For the past three years I have visited Chicago for the annual Midwest Political Science Association conference and have enjoyed a number of outstanding meals at Tru, Alinea, Grace, L20, and most recently Girl & the Goat. After a nine-course tasting menu, the question is, does Topolobampo belong in that set? Does a priest make a good sitter?
I’m afraid, dear reader, the onslaught of amateurism made for the most joyless dining experience I can remember in a Michelin-starred restaurant.
Those three hours were marked by numerous blunders, beginning with the melancholic amuse of hearts of palm pudding and watermelon radish, which just might be the most insubstantial kitchen offering I’ve witnessed; it valiantly parried my spoon’s best efforts to compile even the faintest bite. Then came a near twenty-minute wait for the first course, leading my server to issue an apology before the meal proper had even begun. And when the stuffed rock hen did arrive, it was lukewarm. One misstep deserves another, I suppose, as next out was a poached egg, which is described on the menu as “perfect[ly] poached;” what may have been perfectly poached was imperfectly served as the egg was cold enough to lead me to believe it was plucked straight from an ice bath and plopped atop a gummy saffron rice cake.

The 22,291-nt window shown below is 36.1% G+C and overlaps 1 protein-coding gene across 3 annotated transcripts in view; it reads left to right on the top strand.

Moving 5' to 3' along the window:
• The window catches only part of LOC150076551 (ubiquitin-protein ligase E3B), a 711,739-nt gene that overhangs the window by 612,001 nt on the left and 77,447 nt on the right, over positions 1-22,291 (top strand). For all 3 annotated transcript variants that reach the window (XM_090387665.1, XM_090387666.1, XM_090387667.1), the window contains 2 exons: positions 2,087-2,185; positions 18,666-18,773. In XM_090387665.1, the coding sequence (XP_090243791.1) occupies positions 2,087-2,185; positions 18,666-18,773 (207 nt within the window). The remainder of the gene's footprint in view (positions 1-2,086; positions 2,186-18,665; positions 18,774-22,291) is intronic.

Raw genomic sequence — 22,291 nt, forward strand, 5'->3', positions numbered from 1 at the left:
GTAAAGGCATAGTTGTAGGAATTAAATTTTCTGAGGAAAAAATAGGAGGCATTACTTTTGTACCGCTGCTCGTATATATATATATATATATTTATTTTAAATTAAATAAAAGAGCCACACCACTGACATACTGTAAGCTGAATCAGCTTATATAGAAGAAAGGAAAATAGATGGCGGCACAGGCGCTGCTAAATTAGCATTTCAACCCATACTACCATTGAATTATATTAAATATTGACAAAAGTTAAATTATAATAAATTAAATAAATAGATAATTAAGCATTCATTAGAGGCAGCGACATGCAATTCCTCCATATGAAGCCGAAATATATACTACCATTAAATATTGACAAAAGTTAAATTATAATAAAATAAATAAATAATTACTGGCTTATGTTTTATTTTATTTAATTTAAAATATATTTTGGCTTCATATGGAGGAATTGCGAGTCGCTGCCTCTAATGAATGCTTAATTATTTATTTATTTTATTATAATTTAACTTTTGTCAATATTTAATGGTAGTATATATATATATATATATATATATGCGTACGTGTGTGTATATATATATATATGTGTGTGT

I would be remiss if I didn’t mention the dining room manager who did his best Hank Paulson impression in trying to rescue this Lehman Brothers of a meal, but the errors on the plate were beyond his control. A cube of sous vide pork shoulder was so dry that no amount of mole could reconstitute the protein to edibility. My frustration reached its apogee with the first dessert, a ricotta fritter with, inter alia, a frozen sabayon. Described on the menu as a “warm little ‘doughnut'” what arrived was a dessicated mass that 7-11 wouldn’t deign to serve; the dish would return to the kitchen in largely the same condition that it arrived in front of me.
The tasting menu was redeemed only partially by (1) a lamb porchetta dish I opted to add in between two pork courses and (2) the final peach and cream dessert that the aforementioned dining room manager supplied gratis as recompense for the litany of pratfalls throughout the evening.
Spend enough time in Topolobampo and you’re sure to hear a table lionizing Monsieur Bayless for his commitment to authentic Mexican cuisine. I’m not sure how he managed to acquire such fealty from patrons, but I know it couldn’t possibly be based on the cooking that was on display during my visit.